As large movements of people are likely to continue shaping policies, humanitarian response and academic debates also in 2020, we remain committed to gather different types of interlocutors to learn from each other’s experiences.

The triple nexus and humanitarianism in conflict.

Initiated at the 2016 World Humanitarian Summit (WHS), the triple nexus refers to the need to coordinate humanitarian, development and (at times appropriate) peacebuilding efforts to more effectively reach those most in need. While the concept is by no means without criticism (e.g. Louise Redver’s report on what implementing the nexus looks like from the field, or Kristoffer Lidén’s argument against merging humanitarianism with development and security post the 2016 WHS), the years following the World Humanitarian Summit has seen a push for policies attempting to enhance synergies between emergency and longer-term relief efforts, as an effort to bridge the gap between humanitarianism, development and security. Yet, we are very much still in the implementation phase in terms of nexus-programming. From an analytical point of view, the concept opens interesting trajectories in terms of where ‘the humanitarian’ ends and where other disciplines and fields of practice begin. Further, when placed in highly politicized contexts of insecurity and peacebuilding efforts, how does the upholding of the fundamental humanitarian principles fare?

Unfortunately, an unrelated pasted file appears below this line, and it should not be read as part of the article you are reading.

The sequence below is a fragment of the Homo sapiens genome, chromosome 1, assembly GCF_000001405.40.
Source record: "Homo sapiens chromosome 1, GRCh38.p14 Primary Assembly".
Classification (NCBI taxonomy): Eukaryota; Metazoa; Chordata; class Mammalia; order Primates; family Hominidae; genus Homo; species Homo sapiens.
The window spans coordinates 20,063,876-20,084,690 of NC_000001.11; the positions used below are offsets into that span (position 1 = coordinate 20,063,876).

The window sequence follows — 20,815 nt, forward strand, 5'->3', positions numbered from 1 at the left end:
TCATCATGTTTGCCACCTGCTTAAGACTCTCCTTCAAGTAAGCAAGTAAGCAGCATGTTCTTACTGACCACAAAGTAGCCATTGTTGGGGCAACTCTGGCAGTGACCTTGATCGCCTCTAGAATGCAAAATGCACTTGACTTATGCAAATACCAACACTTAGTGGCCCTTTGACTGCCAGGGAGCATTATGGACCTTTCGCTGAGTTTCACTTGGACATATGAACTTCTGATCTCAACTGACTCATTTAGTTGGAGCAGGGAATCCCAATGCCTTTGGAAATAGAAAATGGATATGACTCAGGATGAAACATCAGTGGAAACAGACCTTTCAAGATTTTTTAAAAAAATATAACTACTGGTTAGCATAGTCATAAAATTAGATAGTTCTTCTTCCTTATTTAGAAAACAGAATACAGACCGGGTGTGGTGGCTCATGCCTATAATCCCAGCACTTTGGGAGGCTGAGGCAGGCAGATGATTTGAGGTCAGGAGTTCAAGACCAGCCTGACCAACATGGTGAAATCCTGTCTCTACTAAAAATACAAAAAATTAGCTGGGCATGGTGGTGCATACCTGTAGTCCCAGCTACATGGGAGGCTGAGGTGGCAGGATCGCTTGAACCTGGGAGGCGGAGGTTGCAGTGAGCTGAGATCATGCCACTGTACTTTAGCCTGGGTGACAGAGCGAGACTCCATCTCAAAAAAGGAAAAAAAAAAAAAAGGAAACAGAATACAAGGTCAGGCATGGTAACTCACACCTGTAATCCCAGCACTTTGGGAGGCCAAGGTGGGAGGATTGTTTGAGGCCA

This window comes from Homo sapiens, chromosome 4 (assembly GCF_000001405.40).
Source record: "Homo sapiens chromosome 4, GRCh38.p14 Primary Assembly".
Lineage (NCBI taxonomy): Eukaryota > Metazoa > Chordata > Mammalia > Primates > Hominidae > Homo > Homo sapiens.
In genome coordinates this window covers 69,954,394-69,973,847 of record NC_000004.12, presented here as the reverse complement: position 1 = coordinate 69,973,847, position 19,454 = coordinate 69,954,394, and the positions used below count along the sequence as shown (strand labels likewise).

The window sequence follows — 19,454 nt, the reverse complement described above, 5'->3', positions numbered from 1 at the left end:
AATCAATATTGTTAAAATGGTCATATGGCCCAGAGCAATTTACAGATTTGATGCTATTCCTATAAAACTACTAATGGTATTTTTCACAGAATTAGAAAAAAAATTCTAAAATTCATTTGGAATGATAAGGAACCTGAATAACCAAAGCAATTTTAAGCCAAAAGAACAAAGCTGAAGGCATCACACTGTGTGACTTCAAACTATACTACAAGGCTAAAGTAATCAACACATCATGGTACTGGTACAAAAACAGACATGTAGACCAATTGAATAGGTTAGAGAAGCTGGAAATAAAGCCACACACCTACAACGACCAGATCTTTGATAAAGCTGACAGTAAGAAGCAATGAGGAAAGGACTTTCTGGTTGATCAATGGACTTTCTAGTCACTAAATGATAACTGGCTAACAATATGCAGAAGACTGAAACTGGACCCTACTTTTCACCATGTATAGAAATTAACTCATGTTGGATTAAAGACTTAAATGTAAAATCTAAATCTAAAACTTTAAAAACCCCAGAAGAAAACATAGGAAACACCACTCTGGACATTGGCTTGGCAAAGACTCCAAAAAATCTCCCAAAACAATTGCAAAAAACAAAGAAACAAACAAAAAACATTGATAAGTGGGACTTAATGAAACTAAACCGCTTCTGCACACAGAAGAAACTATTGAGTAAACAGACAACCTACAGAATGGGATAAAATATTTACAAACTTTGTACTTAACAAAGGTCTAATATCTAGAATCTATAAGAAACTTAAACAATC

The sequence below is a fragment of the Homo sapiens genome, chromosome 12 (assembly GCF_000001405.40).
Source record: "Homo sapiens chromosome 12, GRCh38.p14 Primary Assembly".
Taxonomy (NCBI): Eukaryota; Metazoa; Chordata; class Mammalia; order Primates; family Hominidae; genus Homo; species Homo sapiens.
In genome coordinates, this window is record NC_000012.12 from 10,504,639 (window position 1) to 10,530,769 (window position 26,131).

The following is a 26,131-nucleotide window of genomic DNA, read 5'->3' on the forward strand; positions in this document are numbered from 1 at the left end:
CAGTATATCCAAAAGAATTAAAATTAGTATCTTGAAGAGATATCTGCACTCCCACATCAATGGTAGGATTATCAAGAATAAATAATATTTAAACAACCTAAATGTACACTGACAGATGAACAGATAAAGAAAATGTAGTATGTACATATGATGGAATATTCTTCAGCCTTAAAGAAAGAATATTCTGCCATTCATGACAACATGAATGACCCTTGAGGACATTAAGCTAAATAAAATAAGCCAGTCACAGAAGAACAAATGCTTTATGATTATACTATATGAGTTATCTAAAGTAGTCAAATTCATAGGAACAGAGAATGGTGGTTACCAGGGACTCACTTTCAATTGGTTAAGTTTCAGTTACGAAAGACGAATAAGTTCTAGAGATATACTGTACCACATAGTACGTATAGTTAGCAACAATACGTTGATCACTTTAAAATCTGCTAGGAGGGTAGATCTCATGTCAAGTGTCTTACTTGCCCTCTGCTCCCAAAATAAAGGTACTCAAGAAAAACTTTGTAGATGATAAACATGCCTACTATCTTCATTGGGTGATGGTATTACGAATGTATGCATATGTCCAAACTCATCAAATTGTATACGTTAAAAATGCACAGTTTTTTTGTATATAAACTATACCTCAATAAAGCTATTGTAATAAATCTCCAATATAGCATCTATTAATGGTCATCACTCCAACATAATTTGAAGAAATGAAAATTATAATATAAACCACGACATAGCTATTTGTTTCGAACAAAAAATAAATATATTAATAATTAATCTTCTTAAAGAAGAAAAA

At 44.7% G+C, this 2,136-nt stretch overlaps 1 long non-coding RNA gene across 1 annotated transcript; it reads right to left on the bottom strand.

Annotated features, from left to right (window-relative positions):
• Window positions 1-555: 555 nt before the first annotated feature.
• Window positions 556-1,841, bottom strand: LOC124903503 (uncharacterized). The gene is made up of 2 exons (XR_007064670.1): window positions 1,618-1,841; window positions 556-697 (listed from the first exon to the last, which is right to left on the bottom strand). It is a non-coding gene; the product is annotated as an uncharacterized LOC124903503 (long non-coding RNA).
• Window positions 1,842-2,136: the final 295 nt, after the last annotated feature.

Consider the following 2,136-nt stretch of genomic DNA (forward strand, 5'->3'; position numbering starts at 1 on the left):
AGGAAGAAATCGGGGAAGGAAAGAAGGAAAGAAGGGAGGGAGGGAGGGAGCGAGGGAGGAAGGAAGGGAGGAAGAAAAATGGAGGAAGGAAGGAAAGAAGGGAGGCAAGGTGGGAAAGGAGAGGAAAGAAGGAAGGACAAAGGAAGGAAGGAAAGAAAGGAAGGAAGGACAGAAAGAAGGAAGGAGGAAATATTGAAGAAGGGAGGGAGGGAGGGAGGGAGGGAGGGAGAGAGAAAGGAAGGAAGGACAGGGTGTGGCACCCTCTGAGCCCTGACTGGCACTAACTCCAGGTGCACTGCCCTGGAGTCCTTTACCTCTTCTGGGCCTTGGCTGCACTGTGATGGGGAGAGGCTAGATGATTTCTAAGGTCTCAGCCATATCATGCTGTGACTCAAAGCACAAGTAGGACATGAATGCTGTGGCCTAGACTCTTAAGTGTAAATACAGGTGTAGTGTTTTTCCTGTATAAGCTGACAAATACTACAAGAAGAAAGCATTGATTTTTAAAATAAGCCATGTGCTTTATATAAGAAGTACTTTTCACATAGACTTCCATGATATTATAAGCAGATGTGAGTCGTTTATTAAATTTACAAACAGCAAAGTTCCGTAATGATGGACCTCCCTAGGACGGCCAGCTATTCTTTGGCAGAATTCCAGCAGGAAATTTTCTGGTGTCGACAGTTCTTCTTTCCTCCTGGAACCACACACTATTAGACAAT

The political role of humanitarian aid and the relationship between security, peacekeeping and humanitarian efforts was the main thematic focus of the NCHS Research Network mid-year meeting at NUPI in August 2019. Gathering researchers from various disciplines with different entry-points to what ‘humanitarianism’ means, in particular when applied in a situation of conflict, we were able to engage in a rich debate about concepts, definitions, and their interpretations by various actors. Amongst these, an important point of view is how policies developed by actors external to the country where the conflict takes place are interpreted by local populations, as highlighted by the seminar on the EU’s engagement in external conflicts in the Sahel led by Morten Bøås.